Wednesday, December 26, 2007

The Church As MultiRacial Community

By Bishop Dr Robert Solomon

I was at a combined service recently where I had the joy of giving the benediction in three languages - Mandarin, Tamil, and English. The next day I was at a Peranakan service and had the opportunity to give the benediction in Malay. This experience reiterated for me the fact that the church is a multi-lingual and multiracial community. This is not just a sociological phenomenon, for in order to understand it adequately, we must begin with a theological perspective...

The question still remains: Can people of different races be bonded deeply?

The answer lies in the gospel and what it does to our ultimate identities. The gospel of Christ redemptively brings together people with different ethnic and national loyalties and identities by uniting them in a common and ultimate identity and allegiance. When we are baptised, we are given a common identity as children of the true and triune God. We become members of one Body, the Body of Christ. It is this unity that allows for the rich diversity in the God-created world to exist in the church, without conflict and chaos.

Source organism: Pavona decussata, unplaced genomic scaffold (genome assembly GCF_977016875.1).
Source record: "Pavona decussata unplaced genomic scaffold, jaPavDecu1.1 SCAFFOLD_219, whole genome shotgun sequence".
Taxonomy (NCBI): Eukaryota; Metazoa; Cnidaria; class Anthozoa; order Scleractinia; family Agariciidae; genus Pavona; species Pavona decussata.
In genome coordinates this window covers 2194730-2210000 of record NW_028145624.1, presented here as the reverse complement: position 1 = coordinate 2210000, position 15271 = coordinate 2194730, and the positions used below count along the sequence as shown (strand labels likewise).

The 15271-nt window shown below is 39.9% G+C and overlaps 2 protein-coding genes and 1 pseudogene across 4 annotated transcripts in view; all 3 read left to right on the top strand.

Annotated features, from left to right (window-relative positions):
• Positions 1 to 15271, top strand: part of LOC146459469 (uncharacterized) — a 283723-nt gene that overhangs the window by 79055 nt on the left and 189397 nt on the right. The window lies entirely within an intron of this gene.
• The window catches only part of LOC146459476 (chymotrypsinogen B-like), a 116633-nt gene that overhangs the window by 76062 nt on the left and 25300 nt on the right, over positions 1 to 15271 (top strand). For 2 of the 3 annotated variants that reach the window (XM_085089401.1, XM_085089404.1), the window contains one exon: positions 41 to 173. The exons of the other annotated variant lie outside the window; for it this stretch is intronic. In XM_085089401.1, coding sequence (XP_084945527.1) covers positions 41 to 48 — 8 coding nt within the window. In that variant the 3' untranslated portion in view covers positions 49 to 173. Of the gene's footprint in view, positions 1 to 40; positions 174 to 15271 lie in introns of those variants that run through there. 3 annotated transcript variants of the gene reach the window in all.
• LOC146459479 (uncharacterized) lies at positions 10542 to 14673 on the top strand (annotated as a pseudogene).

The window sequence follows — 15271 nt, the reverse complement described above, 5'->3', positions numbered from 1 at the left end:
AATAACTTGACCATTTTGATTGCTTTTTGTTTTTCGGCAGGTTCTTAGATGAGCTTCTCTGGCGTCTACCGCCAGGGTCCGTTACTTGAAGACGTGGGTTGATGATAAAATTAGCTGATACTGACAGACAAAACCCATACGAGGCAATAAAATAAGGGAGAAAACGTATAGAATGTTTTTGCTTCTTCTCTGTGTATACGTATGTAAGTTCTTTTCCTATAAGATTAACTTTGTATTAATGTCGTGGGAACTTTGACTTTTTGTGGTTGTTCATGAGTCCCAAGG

Without this unity located and centred in the one God and Father of all, one Lord, and one Spirit, and expressed in the one hope, one faith, one baptism, and one Body (Ephesians 4:4-6), there is no hope for the rich diversity of races to be brought together into real and abiding community, and no hope for the disappearance of the enmity, hatred, violence, and prejudices that often characterise inter-ethnic relations.

God brings us together from every tribe and tongue into one family, united by an identity and allegiance that transcend our ethnic and other penultimate identities. As Paul describes in Ephesians 2, the cross of Christ then becomes our peace, filling every interstitial space between peoples, thus bringing about reconciliation and richness.

It is this truth that fires our imagination to reach beyond our comfort zones and that has led the church in mission to reach out without discrimination so that the church becomes what the world ought to be, where all races have a God-given place. The churches in Singapore have shown signs of doing this as they reach out in mission to other people groups with the love of God. This mission of God must continue to shape and transform us. The experience of the church in Singapore, though not perfect in this regard, nevertheless does show glimpses of what God has in mind. Read the entire article

1 comment:

Samuel Goh Kim Eng said...

We have one God and all of the world's languages
We have known and called Him by many names through the ages
We will always have our (unfair) share of outrages
We shall overcome them all with God-given wisdom and courage